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Communicating Threats Lawyer

by Wiley Nickel on Feb. 02, 2014

Criminal Misdemeanor 

Summary: Information for those charged with Communicating Threats in Wake County North Carolina.

North Carolina Communicating Threats Lawyer

North Carolina’s crime of simple assault is a Class 2 misdemeanor, and proof of a simple assault requires more than “mere words” on the part of the defendant.  If the defendant merely said, “I’m going to hit you,” but made no gesture or movement towards the victim, then the crime of simple assault would not apply.

Defying belief... North Carolina also has the crime of “communicating threats” which has a more severe punishment than the crime of “simple assault.”  Communicating threats is a Class 1 misdemeanor, while Simple Assault is a Class 2 misdemeanor.  As a hypothetical - if you tell someone you're going to hit them you could receive a greater punishment than if you actually hit them.

Additionally, the crime of communicating threats requires less proof than simple assault.  All the state needs to prove is that a threat was communicated (and that a reasonable person would’ve taken it as a threat).  The state doesn’t need to show that any gesture or movement was made by the defendant. Mere words are enough to prove someone guilty of the crime of “communicating threats.”

We see this crime fairly often as something that is citizen initiated.  In Wake County someone can essentially go to a Magistrate and accuse someone else of communicating threats and then criminal charges are filed.  Here is a link to the nccourts.org website where they talk about how someone can take out charges on their own.

“If the police do not witness the assault, and do not find “probable cause,” you may have to go to the Magistrate’s Office at the County Detention Center to file charges. [Map] You will need to describe to the magistrate what happened to you and take along with you any witnesses to the domestic violence/stalking and any evidence of injury or abuse, including pictures, torn or blood-stained clothes and medical reports.  Upon hearing your sworn testimony, the magistrate may issue a criminal summons or a warrant, even if you do not have physical evidence of abuse. When a warrant or summons is issued, it will be given to a Law Enforcement Officer to be served on the defendant.”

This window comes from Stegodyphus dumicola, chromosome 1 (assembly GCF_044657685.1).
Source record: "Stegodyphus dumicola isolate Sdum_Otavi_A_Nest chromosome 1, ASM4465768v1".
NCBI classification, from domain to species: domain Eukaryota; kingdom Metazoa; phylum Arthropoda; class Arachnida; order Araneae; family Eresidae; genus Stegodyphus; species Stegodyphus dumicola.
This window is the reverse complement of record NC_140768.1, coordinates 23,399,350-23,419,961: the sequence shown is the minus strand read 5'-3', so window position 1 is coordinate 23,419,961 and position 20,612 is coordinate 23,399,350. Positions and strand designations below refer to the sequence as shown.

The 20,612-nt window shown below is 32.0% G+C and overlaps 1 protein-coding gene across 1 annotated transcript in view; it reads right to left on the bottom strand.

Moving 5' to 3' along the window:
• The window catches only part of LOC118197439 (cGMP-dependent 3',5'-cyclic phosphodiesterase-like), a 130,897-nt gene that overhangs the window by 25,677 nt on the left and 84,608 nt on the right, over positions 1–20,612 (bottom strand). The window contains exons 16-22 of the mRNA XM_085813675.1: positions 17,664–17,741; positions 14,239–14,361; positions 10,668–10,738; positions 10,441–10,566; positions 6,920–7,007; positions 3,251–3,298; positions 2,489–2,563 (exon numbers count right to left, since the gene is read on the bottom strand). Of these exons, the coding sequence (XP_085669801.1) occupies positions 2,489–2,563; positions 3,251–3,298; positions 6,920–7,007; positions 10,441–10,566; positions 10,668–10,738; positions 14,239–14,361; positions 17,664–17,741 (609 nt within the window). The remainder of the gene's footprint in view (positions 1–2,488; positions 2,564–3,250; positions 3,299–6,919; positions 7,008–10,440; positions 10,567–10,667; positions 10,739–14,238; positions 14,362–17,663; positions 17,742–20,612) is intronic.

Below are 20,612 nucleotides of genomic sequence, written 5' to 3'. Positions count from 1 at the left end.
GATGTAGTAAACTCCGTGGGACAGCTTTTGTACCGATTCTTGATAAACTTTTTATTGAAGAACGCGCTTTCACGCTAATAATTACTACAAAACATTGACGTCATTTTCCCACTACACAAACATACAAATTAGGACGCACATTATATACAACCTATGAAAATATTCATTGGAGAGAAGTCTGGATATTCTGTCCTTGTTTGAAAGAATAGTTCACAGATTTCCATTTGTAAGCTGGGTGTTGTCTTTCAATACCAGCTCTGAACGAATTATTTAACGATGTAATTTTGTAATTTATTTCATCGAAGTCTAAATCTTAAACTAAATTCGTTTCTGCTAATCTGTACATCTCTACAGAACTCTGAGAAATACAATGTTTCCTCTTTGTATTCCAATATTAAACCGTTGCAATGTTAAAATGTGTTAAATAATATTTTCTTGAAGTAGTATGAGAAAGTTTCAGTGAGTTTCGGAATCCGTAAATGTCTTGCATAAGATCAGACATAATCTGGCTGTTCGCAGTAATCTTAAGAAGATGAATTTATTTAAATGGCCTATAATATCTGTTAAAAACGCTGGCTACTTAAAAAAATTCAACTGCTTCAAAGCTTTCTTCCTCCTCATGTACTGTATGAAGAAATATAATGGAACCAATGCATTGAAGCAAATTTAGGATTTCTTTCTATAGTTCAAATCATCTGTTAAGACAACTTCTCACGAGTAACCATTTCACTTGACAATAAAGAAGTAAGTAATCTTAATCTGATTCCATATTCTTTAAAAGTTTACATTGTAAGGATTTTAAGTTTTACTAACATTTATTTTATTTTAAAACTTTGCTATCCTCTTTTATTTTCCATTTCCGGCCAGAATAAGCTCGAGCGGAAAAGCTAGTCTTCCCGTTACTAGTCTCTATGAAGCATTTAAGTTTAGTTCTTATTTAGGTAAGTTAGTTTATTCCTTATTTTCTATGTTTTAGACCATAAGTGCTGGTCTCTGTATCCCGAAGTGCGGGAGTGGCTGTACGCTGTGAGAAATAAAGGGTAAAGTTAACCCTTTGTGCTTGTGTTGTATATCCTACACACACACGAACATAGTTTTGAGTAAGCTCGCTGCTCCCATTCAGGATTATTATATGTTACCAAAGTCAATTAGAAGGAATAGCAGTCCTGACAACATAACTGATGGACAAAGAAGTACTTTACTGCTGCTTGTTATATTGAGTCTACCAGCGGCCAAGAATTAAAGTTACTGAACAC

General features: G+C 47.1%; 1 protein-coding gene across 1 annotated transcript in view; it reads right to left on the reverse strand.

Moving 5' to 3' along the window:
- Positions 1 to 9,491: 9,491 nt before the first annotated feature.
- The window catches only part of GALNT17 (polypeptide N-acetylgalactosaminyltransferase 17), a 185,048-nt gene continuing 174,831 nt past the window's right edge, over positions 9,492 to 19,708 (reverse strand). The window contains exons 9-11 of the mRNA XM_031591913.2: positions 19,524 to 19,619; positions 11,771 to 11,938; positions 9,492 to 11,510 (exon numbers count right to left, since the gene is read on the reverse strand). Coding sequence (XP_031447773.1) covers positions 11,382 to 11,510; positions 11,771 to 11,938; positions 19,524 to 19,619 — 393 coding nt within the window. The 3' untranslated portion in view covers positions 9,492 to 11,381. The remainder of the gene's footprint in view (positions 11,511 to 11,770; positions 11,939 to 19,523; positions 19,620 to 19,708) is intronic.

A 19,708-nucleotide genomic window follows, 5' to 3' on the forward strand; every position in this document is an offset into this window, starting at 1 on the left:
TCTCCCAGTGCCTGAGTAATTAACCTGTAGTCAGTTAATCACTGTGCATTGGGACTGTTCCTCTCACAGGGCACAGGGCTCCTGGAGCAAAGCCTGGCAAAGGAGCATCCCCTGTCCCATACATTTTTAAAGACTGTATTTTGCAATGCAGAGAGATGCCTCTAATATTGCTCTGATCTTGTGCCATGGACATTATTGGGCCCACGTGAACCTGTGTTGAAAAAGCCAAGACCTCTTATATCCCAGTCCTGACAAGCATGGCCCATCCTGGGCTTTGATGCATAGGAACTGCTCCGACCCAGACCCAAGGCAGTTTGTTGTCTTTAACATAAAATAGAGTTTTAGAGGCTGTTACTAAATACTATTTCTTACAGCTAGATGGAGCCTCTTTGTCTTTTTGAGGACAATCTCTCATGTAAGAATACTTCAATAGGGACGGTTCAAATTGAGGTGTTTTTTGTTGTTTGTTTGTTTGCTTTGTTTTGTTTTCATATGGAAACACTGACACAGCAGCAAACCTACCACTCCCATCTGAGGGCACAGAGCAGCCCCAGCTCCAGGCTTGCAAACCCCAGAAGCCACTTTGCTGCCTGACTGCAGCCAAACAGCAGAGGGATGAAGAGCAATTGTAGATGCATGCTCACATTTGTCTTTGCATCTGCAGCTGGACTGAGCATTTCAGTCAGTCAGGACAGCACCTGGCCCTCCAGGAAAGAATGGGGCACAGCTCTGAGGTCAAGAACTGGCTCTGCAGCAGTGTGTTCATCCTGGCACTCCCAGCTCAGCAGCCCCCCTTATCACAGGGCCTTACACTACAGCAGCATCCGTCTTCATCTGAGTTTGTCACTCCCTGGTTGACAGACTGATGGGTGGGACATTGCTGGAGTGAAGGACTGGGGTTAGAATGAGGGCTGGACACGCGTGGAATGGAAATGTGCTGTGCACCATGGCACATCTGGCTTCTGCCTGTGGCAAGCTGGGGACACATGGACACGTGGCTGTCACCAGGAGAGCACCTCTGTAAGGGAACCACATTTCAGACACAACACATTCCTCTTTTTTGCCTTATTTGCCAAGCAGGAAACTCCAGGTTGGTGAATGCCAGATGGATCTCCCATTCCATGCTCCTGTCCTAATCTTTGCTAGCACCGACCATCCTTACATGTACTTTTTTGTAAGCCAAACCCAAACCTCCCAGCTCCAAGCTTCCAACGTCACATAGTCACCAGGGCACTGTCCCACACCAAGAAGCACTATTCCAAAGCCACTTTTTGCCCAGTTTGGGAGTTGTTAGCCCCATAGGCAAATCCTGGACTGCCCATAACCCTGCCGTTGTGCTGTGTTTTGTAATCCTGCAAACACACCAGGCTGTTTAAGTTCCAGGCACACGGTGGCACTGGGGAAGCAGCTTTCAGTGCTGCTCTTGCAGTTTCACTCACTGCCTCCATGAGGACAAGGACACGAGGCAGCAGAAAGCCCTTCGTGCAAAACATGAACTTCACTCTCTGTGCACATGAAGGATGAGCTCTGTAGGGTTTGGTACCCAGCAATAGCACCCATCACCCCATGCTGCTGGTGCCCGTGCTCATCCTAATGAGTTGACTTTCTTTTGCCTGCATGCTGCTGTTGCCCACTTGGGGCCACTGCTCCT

While these charges are easy to file they’re generally easy to beat with a good communicating threats lawyer in Raleigh.  We handle a large amount of these cases and know how the system works to defend you in you are facing a citizen initiated charge of communicating threats.

If you’re accused of communicating threats in Apex, Cary, Morrisville or Raleigh in Wake County, you need to call a communicating threats attorney.  Call defense attorney Wiley Nickel (919) 948-7159 for a free consultation about your Wake County communicating threats charge today.  You’ll speak with a communicating threats lawyer who will walk you through the process and explain how we can help fight your charge.

 

Here’s the statute below:

N.C.G.S. 14-277.1. Communicating threats.

(a)       A person is guilty of a Class 1 misdemeanor if without lawful authority:

(1)       He willfully threatens to physically injure the person or that person’s child, sibling, spouse, or dependent or willfully threatens to damage the property of another;

(2)       The threat is communicated to the other person, orally, in writing, or by any other means;

(3)       The threat is made in a manner and under circumstances which would cause a reasonable person to believe that the threat is likely to be carried out; and

(4)       The person threatened believes that the threat will be carried out.

(b)       A violation of this section is a Class 1 misdemeanor.

 

Some Common Questions about the crime of Communicating Threats in North Carolina

1.       Why can’t I just defend myself on this charge of communicating threats?

These are very complex charges and it’s a huge mistake to handle the case without a good lawyer on your side.  The penalty is very severe and can include jail time depending on your record.

2.       How did I get this charge if the police never contacted me?

It’s very likely that the alleged victim contacted the police and they told him/her that there wasn’t enough evidence for them to file charges.  Unfortunately there is a different level of evidence required if they go to a magistrate and initiate the case themselves.

3.       What if it’s just one person’s word against my word?

We see this situation a lot.  Essentially one person claims that another person communicated a threat to them.  It’s typically one person’s word against another person’s word.  In these situations where you have a he said/she said it’s very hard for the State of North Carolina to prove beyond a reasonable doubt that you communicated a threat to someone else without an admission/confession or a audio recording/text message to prove that the threat was made.

4.        Do I need to show up for court even if it’s a totally bogus charge?

Yes!  If you are served with paperwork for this charge you MUST show up to court.  If you fail to go to court you will be “called and failed” and then an order for your arrest will be issued.  If you are arrested you will likely need to post bond to get out of jail.  It’s always a mistake to avoid a court date and there are very few excuses that will fly if you miss your court date.

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